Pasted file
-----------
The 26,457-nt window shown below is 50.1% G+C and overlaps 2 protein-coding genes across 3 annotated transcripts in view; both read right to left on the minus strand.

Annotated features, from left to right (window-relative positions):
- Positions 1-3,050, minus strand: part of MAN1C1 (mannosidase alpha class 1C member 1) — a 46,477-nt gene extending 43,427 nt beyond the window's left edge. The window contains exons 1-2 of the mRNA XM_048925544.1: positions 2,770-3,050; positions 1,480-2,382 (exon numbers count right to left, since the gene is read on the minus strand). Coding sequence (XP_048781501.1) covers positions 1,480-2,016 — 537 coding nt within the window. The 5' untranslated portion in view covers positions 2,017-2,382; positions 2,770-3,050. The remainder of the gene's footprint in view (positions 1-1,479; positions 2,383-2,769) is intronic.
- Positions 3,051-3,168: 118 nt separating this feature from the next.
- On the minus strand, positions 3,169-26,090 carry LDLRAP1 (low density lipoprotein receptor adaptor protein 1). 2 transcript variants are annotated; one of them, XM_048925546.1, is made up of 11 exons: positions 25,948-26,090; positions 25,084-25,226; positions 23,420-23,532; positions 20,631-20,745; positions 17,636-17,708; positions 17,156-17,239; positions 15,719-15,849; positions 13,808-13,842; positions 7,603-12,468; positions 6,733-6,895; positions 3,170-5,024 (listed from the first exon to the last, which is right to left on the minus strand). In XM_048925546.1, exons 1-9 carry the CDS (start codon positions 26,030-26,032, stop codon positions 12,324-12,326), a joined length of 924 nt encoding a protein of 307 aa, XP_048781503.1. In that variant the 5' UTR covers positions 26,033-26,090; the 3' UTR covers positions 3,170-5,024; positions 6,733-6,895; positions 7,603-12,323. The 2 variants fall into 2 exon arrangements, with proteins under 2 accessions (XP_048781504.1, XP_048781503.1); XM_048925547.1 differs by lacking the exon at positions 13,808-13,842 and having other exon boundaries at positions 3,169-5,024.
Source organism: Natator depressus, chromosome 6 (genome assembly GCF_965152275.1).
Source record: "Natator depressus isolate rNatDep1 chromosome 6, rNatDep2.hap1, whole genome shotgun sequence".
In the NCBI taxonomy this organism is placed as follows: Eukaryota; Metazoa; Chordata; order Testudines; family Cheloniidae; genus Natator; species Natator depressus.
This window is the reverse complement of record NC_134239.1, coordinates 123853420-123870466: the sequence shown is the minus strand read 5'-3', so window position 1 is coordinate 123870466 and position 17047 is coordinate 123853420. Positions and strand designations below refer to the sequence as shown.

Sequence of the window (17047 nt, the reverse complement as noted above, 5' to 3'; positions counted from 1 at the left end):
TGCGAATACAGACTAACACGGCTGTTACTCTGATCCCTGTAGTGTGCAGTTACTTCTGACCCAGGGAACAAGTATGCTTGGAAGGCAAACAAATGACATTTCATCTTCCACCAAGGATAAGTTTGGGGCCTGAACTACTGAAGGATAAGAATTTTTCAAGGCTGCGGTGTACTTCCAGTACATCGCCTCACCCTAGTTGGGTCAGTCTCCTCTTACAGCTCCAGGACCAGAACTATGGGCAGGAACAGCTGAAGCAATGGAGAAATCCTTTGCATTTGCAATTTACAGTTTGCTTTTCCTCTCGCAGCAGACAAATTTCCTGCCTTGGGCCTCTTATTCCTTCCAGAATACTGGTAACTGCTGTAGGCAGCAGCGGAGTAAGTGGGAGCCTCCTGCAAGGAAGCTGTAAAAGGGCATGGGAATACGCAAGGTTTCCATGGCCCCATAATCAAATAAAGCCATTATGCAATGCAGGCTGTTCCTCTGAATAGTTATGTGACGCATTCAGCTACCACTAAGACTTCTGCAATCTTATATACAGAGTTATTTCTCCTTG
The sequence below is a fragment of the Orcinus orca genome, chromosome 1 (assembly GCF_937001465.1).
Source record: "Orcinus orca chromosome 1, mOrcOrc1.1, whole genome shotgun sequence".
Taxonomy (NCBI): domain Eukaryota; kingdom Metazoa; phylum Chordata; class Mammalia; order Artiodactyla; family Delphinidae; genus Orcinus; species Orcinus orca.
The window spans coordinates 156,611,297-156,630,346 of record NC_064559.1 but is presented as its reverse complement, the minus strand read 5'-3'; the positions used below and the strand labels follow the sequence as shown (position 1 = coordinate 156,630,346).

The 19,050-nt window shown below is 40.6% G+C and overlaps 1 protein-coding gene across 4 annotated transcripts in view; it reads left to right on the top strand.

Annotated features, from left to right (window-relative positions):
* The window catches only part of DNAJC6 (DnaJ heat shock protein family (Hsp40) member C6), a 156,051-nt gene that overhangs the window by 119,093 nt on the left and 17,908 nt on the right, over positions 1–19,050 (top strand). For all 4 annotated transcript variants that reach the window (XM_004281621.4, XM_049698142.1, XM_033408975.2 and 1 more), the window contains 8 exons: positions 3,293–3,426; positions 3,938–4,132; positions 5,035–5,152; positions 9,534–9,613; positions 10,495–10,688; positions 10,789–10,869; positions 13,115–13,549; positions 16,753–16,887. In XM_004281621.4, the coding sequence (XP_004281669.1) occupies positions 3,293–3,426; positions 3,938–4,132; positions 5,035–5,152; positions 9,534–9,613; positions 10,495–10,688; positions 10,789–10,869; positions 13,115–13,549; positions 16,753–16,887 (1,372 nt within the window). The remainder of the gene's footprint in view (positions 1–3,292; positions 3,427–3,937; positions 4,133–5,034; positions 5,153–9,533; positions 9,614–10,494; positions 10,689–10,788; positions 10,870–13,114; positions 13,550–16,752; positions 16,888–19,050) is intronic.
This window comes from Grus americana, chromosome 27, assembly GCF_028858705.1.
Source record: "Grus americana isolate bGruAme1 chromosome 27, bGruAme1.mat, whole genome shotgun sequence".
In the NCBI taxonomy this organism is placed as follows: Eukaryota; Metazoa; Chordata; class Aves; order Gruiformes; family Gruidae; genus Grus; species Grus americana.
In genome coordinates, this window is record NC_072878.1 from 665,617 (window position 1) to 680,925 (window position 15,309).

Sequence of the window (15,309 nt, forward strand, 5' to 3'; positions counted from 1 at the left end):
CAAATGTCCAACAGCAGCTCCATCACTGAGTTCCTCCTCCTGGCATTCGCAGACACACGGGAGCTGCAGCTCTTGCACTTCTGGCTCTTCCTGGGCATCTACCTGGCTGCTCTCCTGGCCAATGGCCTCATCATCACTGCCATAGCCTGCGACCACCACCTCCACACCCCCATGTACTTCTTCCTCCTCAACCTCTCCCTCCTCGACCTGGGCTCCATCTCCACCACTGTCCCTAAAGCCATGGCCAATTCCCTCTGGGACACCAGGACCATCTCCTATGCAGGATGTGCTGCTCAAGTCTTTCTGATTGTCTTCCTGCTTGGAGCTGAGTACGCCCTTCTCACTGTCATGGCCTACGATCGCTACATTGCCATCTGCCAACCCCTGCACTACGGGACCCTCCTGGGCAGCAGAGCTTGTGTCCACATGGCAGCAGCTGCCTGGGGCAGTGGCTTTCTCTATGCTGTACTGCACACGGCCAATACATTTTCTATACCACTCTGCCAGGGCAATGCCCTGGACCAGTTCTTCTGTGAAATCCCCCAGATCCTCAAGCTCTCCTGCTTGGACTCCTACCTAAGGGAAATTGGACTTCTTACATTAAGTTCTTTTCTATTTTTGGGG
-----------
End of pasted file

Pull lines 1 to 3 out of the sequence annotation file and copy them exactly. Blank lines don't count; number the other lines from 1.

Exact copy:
The 26,457-nt window shown below is 50.1% G+C and overlaps 2 protein-coding genes across 3 annotated transcripts in view; both read right to left on the minus strand.

Annotated features, from left to right (window-relative positions):
- Positions 1-3,050, minus strand: part of MAN1C1 (mannosidase alpha class 1C member 1) — a 46,477-nt gene extending 43,427 nt beyond the window's left edge. The window contains exons 1-2 of the mRNA XM_048925544.1: positions 2,770-3,050; positions 1,480-2,382 (exon numbers count right to left, since the gene is read on the minus strand). Coding sequence (XP_048781501.1) covers positions 1,480-2,016 — 537 coding nt within the window. The 5' untranslated portion in view covers positions 2,017-2,382; positions 2,770-3,050. The remainder of the gene's footprint in view (positions 1-1,479; positions 2,383-2,769) is intronic.